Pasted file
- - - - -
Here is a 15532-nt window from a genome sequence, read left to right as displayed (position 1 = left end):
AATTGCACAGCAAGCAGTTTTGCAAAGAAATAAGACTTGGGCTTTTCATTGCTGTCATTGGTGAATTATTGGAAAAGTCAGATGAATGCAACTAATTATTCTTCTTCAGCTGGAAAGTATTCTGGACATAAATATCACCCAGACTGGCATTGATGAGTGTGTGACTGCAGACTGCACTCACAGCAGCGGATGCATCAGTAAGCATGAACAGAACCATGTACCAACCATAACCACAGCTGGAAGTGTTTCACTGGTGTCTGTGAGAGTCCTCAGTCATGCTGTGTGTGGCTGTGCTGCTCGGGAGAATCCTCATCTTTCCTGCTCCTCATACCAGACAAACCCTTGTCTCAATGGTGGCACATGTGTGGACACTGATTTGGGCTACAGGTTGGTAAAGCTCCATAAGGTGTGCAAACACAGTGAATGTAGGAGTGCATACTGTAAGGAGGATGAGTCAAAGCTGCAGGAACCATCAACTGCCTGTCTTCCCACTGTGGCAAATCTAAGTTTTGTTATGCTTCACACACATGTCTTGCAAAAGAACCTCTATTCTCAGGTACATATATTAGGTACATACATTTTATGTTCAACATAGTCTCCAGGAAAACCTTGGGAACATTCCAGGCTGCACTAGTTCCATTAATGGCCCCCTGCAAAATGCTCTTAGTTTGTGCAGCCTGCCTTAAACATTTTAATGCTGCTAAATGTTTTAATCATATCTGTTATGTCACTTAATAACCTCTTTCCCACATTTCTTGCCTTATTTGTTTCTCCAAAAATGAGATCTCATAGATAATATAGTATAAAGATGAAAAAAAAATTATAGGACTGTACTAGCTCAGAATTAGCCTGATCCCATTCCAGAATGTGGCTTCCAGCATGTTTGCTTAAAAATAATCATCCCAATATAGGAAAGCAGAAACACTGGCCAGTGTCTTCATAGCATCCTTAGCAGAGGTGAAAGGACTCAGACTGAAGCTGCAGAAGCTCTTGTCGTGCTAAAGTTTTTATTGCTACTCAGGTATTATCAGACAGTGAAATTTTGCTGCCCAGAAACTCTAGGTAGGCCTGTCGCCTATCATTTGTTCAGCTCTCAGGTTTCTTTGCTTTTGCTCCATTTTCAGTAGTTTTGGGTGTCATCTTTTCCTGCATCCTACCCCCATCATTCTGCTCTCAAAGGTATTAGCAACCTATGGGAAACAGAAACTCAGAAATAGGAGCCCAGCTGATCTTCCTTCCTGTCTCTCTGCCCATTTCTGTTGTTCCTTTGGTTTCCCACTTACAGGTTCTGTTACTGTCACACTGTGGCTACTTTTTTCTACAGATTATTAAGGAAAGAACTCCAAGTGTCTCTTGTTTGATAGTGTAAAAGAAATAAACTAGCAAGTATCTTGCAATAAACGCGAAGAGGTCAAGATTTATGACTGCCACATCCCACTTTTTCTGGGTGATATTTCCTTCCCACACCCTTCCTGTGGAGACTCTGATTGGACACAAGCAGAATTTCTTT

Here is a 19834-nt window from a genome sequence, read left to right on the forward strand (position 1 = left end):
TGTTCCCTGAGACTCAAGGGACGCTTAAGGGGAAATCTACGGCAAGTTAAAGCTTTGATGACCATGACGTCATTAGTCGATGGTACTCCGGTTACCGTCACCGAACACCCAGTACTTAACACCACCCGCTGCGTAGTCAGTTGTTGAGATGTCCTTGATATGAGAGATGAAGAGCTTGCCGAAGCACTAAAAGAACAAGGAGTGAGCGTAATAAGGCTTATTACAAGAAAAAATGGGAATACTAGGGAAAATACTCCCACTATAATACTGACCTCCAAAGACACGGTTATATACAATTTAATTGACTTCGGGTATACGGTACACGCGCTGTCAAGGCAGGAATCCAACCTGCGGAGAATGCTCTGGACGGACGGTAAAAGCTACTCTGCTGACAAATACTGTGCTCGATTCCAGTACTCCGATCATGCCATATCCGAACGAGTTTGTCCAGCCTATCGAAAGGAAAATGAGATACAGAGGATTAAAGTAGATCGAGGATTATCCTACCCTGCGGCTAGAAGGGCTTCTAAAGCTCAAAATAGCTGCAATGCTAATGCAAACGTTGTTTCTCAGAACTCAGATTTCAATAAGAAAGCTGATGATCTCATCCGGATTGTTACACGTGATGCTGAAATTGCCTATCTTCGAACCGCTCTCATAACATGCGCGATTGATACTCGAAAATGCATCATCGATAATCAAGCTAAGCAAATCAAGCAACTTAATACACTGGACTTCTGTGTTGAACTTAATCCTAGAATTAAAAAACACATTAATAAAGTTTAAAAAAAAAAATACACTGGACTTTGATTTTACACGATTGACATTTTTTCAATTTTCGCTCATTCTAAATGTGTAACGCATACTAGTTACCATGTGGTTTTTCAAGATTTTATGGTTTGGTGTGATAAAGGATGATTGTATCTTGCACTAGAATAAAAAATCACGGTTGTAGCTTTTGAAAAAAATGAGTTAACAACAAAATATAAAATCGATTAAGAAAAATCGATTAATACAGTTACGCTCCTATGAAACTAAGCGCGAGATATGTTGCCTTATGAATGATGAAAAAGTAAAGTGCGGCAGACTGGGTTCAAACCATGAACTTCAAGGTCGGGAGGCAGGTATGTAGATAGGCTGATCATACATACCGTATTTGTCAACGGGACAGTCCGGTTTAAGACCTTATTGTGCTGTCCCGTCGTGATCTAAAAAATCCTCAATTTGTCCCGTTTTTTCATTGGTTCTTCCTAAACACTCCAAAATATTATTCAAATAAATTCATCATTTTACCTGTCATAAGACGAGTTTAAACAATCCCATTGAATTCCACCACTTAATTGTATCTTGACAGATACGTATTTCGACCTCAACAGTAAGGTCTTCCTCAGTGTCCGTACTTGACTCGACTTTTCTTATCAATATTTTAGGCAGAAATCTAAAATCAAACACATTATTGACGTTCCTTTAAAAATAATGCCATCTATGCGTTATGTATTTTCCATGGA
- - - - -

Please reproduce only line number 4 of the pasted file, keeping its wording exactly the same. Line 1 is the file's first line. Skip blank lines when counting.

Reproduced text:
TGTTCCCTGAGACTCAAGGGACGCTTAAGGGGAAATCTACGGCAAGTTAAAGCTTTGATGACCATGACGTCATTAGTCGATGGTACTCCGGTTACCGTCACCGAACACCCAGTACTTAACACCACCCGCTGCGTAGTCAGTTGTTGAGATGTCCTTGATATGAGAGATGAAGAGCTTGCCGAAGCACTAAAAGAACAAGGAGTGAGCGTAATAAGGCTTATTACAAGAAAAAATGGGAATACTAGGGAAAATACTCCCACTATAATACTGACCTCCAAAGACACGGTTATATACAATTTAATTGACTTCGGGTATACGGTACACGCGCTGTCAAGGCAGGAATCCAACCTGCGGAGAATGCTCTGGACGGACGGTAAAAGCTACTCTGCTGACAAATACTGTGCTCGATTCCAGTACTCCGATCATGCCATATCCGAACGAGTTTGTCCAGCCTATCGAAAGGAAAATGAGATACAGAGGATTAAAGTAGATCGAGGATTATCCTACCCTGCGGCTAGAAGGGCTTCTAAAGCTCAAAATAGCTGCAATGCTAATGCAAACGTTGTTTCTCAGAACTCAGATTTCAATAAGAAAGCTGATGATCTCATCCGGATTGTTACACGTGATGCTGAAATTGCCTATCTTCGAACCGCTCTCATAACATGCGCGATTGATACTCGAAAATGCATCATCGATAATCAAGCTAAGCAAATCAAGCAACTTAATACACTGGACTTCTGTGTTGAACTTAATCCTAGAATTAAAAAACACATTAATAAAGTTTAAAAAAAAAAATACACTGGACTTTGATTTTACACGATTGACATTTTTTCAATTTTCGCTCATTCTAAATGTGTAACGCATACTAGTTACCATGTGGTTTTTCAAGATTTTATGGTTTGGTGTGATAAAGGATGATTGTATCTTGCACTAGAATAAAAAATCACGGTTGTAGCTTTTGAAAAAAATGAGTTAACAACAAAATATAAAATCGATTAAGAAAAATCGATTAATACAGTTACGCTCCTATGAAACTAAGCGCGAGATATGTTGCCTTATGAATGATGAAAAAGTAAAGTGCGGCAGACTGGGTTCAAACCATGAACTTCAAGGTCGGGAGGCAGGTATGTAGATAGGCTGATCATACATACCGTATTTGTCAACGGGACAGTCCGGTTTAAGACCTTATTGTGCTGTCCCGTCGTGATCTAAAAAATCCTCAATTTGTCCCGTTTTTTCATTGGTTCTTCCTAAACACTCCAAAATATTATTCAAATAAATTCATCATTTTACCTGTCATAAGACGAGTTTAAACAATCCCATTGAATTCCACCACTTAATTGTATCTTGACAGATACGTATTTCGACCTCAACAGTAAGGTCTTCCTCAGTGTCCGTACTTGACTCGACTTTTCTTATCAATATTTTAGGCAGAAATCTAAAATCAAACACATTATTGACGTTCCTTTAAAAATAATGCCATCTATGCGTTATGTATTTTCCATGGA